Shannon Combs-Bennett has always enjoyed learning about history. Her father was a secondary school history teacher and every story, family vacation, or trip to the local grocery store became a history lesson. As a child, she loved listening to the adults talk at family reunions or other social occasions and hearing all the stories about the family. As an adult she never dreamed she could learn more than what she knew, or in some cases completely destroy the family myths with a search at an archive. She has become the second genealogist on her mother’s side of the family, taking over from a cousin who researched the family’s history in the pre-computer age.
In the fall of 2010 her oldest child came home from school with a family tree project. This was the catalyst Shannon needed to propel her head long into genealogy and family history research. Shannon was selected to be the second Family Tree Firsts Blogger through Family Tree University and wrote weekly blog posts from December 2011 to December 2012. She took this time to jump start her genealogy education and really dug into researching her and her husband’s family. Her tenure ended with her first published article in Family Tree Magazine “Testing the DNA Waters” in the December 2012 issue.
She started her personal blog, called Trials and Tribulations of a Self-Taught Family Historian, also known as TNT Family History, at the same time as a supplement to her writing at Family Tree Firsts. It quickly became a place for Shannon to post her research, hard sought for finds, thoughts, opinions, and a myriad of other things that she found interesting. She has always had a love of teaching and education which makes a personal blog the perfect outlet for her.
As a relatively new genealogist Shannon is still looking for her niche. She enjoys studying and researching a large number of topics, but is passionate about only a handful. Other than genealogy those subjects include: genetics, heraldry, stained glass, embroidery, and illuminated manuscripts. In the near future, Shannon is planning on becoming certified in the genealogy field. She can’t wait to take her research to new heights, and into deep dark dusty places, which currently, she can only dream about.
Shannon is the author of IDG’s monthly column, The Society Pages.
Go In-Depth With Shannon:
What is one tip you would give a newbie genealogist?
Don’t be afraid to make mistakes. I was petrified about making a wrong assumption, messing up a pedigree chart, and in some cases just plain looking silly in front of people who have done this a lot longer than me. However, no one is perfect and everyone makes mistakes. The lesson is to learn from them and own them. Just remember: don’t cover them up, make notes on where you went wrong for reference, don’t delete anything from your database, and correct your published writing as soon as you know. We all make mistakes so don’t sweat it.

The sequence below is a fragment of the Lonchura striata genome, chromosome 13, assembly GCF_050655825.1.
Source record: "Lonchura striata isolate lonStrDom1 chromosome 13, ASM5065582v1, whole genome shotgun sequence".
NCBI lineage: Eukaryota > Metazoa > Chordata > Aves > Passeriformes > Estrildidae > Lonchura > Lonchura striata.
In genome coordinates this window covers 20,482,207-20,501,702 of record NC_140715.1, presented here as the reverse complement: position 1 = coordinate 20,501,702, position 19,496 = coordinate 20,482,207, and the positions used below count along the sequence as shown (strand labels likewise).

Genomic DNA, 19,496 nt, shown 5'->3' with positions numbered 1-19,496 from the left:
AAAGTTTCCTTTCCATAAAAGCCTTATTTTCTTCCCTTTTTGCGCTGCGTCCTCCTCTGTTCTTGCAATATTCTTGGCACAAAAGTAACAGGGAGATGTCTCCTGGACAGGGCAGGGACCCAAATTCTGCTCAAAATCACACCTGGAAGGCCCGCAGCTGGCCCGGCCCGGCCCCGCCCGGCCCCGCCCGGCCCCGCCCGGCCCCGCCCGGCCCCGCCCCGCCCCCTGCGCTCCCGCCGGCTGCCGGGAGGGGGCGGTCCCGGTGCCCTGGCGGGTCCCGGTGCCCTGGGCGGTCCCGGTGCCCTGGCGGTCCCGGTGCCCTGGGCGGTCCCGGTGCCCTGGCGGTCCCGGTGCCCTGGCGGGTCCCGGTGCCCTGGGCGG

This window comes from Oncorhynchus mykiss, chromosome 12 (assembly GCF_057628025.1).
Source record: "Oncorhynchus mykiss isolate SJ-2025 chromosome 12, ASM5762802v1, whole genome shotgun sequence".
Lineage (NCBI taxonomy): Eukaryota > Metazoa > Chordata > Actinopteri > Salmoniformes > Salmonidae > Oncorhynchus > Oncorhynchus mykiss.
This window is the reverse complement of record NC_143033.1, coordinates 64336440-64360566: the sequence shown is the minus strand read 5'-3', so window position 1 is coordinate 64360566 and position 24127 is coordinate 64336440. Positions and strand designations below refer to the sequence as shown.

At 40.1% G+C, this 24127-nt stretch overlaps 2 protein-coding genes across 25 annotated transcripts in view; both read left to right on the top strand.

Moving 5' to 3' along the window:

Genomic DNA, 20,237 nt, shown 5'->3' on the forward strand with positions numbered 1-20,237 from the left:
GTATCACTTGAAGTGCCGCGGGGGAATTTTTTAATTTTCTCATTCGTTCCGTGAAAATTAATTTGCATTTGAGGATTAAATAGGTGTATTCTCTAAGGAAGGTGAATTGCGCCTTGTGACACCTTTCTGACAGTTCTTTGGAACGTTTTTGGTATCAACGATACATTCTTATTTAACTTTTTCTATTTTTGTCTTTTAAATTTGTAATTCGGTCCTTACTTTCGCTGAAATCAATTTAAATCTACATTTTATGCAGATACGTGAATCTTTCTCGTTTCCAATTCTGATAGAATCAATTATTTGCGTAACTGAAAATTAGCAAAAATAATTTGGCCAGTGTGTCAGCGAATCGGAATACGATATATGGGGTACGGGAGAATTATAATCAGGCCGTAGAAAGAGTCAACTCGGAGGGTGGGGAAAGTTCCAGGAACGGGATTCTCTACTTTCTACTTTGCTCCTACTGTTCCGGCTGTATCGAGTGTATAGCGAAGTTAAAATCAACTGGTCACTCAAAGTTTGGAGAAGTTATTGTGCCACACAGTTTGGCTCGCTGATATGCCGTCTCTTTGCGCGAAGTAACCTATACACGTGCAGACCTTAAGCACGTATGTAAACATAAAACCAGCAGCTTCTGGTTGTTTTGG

What is your best small world ancestor story?
During the Revolutionary War my mother’s 4th great-grandfather and my father’s 4th great-grandfather fought against each other at the battle of Guilford’s Courthouse. Edward Arvin enlisted at the start of the war and was a member of the Maryland Line. He served the duration of the war with his brother Thomas. John Foote was an Irishman who was pressed into serving in the British army under Cornwallis. Edward was even wounded at Guilford Courthouse by a spontoon and was under medical care for several weeks after. John fell ill in South Carolina a few months later and was not present at the surrender at Yorktown. He subsequently fled the British army and stayed in South Carolina after the war was over. My parents find this odd twist of history funny to say the least.
What are your feelings about adding non-blood related lines into your research?
I think that if you have any connection to a non-blood relative, who may be able to help you fill in your family history, you should include them. My charts have an adoption, a changed identity, numerous marriages, and divorces. I have traced people who technically were not blood relation to understand what happened to my ancestors. Also, on the collateral lines I like to find the parents of spouses whenever possible. You never know who will have a piece of your family history in their attic and with those extra associated names in your tree someone may find you.
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© 2013 Shannon Combs-Bennett
Shannon Combs-Bennett is a stay at home mom who writes both a blog and for print publication. Her passion is hunting down the facts behind her family’s stories. You can follow her on Facebook(www.facebook.com/TntFamilyHistory) and on Twitter (@tntfamhist.) Shannon is the author of IDG’s monthly column, The Society Pages. This article originally appeared on The In-Depth Genealogist and can be found here. [insert original link]